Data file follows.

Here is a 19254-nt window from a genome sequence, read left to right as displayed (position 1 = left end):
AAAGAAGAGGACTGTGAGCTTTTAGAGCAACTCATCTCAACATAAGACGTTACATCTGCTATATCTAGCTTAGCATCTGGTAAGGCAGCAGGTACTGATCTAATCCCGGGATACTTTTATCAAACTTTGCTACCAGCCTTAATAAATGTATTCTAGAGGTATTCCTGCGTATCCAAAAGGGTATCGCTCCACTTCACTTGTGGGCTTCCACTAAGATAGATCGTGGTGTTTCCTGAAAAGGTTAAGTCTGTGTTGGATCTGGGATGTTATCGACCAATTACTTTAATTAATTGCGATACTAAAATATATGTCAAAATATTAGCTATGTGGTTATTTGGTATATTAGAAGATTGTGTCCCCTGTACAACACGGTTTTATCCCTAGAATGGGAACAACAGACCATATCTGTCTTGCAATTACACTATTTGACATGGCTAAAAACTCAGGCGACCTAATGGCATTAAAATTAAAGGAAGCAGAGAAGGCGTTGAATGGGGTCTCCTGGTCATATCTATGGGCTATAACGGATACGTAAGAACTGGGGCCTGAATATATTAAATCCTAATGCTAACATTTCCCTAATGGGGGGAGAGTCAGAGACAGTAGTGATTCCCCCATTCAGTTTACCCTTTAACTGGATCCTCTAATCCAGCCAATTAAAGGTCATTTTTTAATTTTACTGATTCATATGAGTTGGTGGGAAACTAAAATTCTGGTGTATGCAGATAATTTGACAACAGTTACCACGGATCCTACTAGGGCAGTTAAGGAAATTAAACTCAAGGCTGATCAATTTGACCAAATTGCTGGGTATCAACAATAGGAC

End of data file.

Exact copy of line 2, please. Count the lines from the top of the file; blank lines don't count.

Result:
AAAGAAGAGGACTGTGAGCTTTTAGAGCAACTCATCTCAACATAAGACGTTACATCTGCTATATCTAGCTTAGCATCTGGTAAGGCAGCAGGTACTGATCTAATCCCGGGATACTTTTATCAAACTTTGCTACCAGCCTTAATAAATGTATTCTAGAGGTATTCCTGCGTATCCAAAAGGGTATCGCTCCACTTCACTTGTGGGCTTCCACTAAGATAGATCGTGGTGTTTCCTGAAAAGGTTAAGTCTGTGTTGGATCTGGGATGTTATCGACCAATTACTTTAATTAATTGCGATACTAAAATATATGTCAAAATATTAGCTATGTGGTTATTTGGTATATTAGAAGATTGTGTCCCCTGTACAACACGGTTTTATCCCTAGAATGGGAACAACAGACCATATCTGTCTTGCAATTACACTATTTGACATGGCTAAAAACTCAGGCGACCTAATGGCATTAAAATTAAAGGAAGCAGAGAAGGCGTTGAATGGGGTCTCCTGGTCATATCTATGGGCTATAACGGATACGTAAGAACTGGGGCCTGAATATATTAAATCCTAATGCTAACATTTCCCTAATGGGGGGAGAGTCAGAGACAGTAGTGATTCCCCCATTCAGTTTACCCTTTAACTGGATCCTCTAATCCAGCCAATTAAAGGTCATTTTTTAATTTTACTGATTCATATGAGTTGGTGGGAAACTAAAATTCTGGTGTATGCAGATAATTTGACAACAGTTACCACGGATCCTACTAGGGCAGTTAAGGAAATTAAACTCAAGGCTGATCAATTTGACCAAATTGCTGGGTATCAACAATAGGAC